• Addalmond meal and baking powder then process again for about 15 seconds, scrape down the sides and process again until a batter is formed
  • Spoon into the tin and smooth over the top
  • Bakefor 45 minutes or until cooked through. It will turn golden on top and feel spongy to press
  • Removefrom the oven and allow to cool in the tin before removing
  • Enjoy plain or top with Orange and Ginger Syrup (below) with coconut or regular full fat yoghurt or cream
Orange and Ginger Cake Syrup Topping

One whole orange, sliced
One orange, juiced
½ cup brown sugar
1 TBS fresh, finely grated ginger

  • Dissolve the sugar in the orange juice over heat, bring to the boil
  • Add ginger and orange slices, covering with liquid.
  • Simmer gently, carefully turning the orange slices, keeping them covered until a thick consistency is reached and the peel starts to turn translucent
  • Lift out orange slices and arrange on the top of the cake
  • Spoon remaining orange syrup over the top


Charmaine Dennis NaturopathCharmaine Dennis is the founder and director of Fertile Ground Health Group and a fertility Naturopath with nearly 20 years experience. Having gone through the medical treatment of a life-threatening cancer diagnosis, she now also enjoys supporting others to navigate their way through their experience of cancer treatment. Charmaine is a mentor to other naturopaths and students, and regularly runs retreats and workshops to help practitioners connect with their passions and thrive in their practice.

Sashimi Bowl

This sashimi bowl is quick & easy to prepare, is perfect for cold or warm months (just plus or minus miso soup) and provides loads of nutrition. If you’re pregnant (ie no raw fish) or vegetarian, use cooked salmon, tofu or tempeh instead of raw salmon, and seaweed salad instead of pickled octopus.

Nutritional benefits:

Protein: a variation of animal & vegetable sources, from the salmon, octopus, sesame seeds & edamame.

Good fats: again a variation of sources, from the salmon, sesame seeds, sesame oil & avocado.

Low carb: this is a very low carb meal. If you do need some extra carbs, you could add brown rice.

Prebiotics & probiotics: this provides plenty in the way of good support for your gut bacteria. Miso & apple cider vinegar are sources of probiotics, and purple carrots & black sesame seeds are excellent prebiotics- food for your good gut bacteria.

Antioxidants: different coloured vegetable pigments represent variations in antioxidants. This meal provides you with green, orange & purple pigments- considered the three most important.

Purple vegetables in particular are excellent for antioxidant support, and purple carrots are considered to be one of the best. If you haven’t seen them before, check your local organic grocer, or they are even available at some Woolworths stores in the organic section (mind you, this is an over-packaged and over-priced option…..). If you can’t find them, just use 2 orange carrots.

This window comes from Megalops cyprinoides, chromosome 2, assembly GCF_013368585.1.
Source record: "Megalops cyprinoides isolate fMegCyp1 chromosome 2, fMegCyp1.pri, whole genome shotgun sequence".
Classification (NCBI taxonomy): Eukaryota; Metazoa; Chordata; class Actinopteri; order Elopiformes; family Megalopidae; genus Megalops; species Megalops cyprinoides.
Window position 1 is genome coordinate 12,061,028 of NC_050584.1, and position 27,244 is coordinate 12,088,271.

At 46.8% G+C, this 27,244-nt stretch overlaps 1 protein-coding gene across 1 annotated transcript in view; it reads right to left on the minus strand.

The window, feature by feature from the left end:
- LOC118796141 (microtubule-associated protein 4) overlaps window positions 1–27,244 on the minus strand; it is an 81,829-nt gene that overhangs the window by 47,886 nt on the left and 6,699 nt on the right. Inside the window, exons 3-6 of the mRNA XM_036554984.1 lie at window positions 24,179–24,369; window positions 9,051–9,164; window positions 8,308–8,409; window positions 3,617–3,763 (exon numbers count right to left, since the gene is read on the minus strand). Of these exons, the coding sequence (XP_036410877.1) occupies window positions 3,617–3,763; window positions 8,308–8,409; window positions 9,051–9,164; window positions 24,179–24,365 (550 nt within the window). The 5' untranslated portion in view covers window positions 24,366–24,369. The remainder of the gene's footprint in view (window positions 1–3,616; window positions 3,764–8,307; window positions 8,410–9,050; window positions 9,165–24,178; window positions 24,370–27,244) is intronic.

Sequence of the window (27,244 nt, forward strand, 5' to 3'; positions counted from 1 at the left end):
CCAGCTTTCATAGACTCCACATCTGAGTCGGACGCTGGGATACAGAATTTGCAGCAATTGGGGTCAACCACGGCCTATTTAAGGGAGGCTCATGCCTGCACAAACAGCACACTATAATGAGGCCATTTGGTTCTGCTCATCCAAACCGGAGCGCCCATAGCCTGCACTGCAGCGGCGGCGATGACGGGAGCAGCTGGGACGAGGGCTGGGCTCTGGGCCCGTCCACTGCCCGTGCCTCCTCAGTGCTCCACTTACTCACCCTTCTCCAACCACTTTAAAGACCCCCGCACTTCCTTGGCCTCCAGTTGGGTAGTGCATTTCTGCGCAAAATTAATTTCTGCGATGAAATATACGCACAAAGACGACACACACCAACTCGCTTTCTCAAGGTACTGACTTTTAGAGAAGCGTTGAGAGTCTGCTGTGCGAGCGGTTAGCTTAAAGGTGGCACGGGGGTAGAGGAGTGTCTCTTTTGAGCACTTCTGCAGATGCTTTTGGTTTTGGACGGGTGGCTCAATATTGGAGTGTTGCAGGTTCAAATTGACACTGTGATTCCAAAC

Phyto-oestrogens: whilst there is a lot of information on the internet about the ‘problems’ with soy, you’ll find the research shows that eating whole-soy sources is associated with positives outcomes for women in relation to hormones and fertility. Miso & edamame are two such foods (along with tofu & tempeh).

Iodine: seaweed is an excellent dietary source of iodine, and integral nutrient for preconception & pregnancy outcomes.

Hope you enjoy the recipe!


 Sashimi bowl 2






Serves 2


You may need to visit a Japanese grocer for some of these items. There’s a great one at 279 Smith St Fitzroy, called Hinoki. And try an organic grocer or the organic section of Woolworths for the purple carrots.

2 large handfuls of baby spinach or mixed salad leaves

200g sashimi grade salmon, thinly sliced

100g Japanese picked octopus

100g frozen edamame beans, thawed

1 avocado, thinly sliced


Pickled carrots:

1 purple carrot

1 orange carrot

2 tsp black sesame seeds

2 tsp of apple cider or Japanese rice wine vinegar

2 tsp tamari/Japanese soy sauce

1 tsp of sesame oil



shredded dried seaweed

2 tsp black sesame seeds

wasabi & pickled ginger (if desired)


Serve with: 


2 tsp of miso pate, dissolved in hot water to make a simple miso soup.

Variations: pregnant (ie no raw fish) or vegetarian? Use cooked salmon, tofu or tempeh instead of raw salmon, and seaweed salad instead of pickled octopus.



To make pickled carrots, grate carrots into separate bowls. Add half the sesame seeds, vinegar, tamari & sesame oil to each bowl. Mix to combine.

Divide leaves between two large bowls. Divide pickled carrots, salmon, octopus, edamame & avocado between bowls. Garnish as desired, serve with tamari & a cup of miso soup.

Recipe shared by Rhiannon Hardingham, FGHG Naturopath
L9999600Rhiannon is an experienced naturopath and nutritionist, with post graduate qualifications in Fertility Education. Rhiannon is committed to the successful integration of natural and conventional medicine, and believes ideal outcomes are achieved for patients when all their health care providers are working together. She incorporates the use of lifestyle counselling, nutritional supplementation and herbal medicine to achieve optimum results for each individual patient.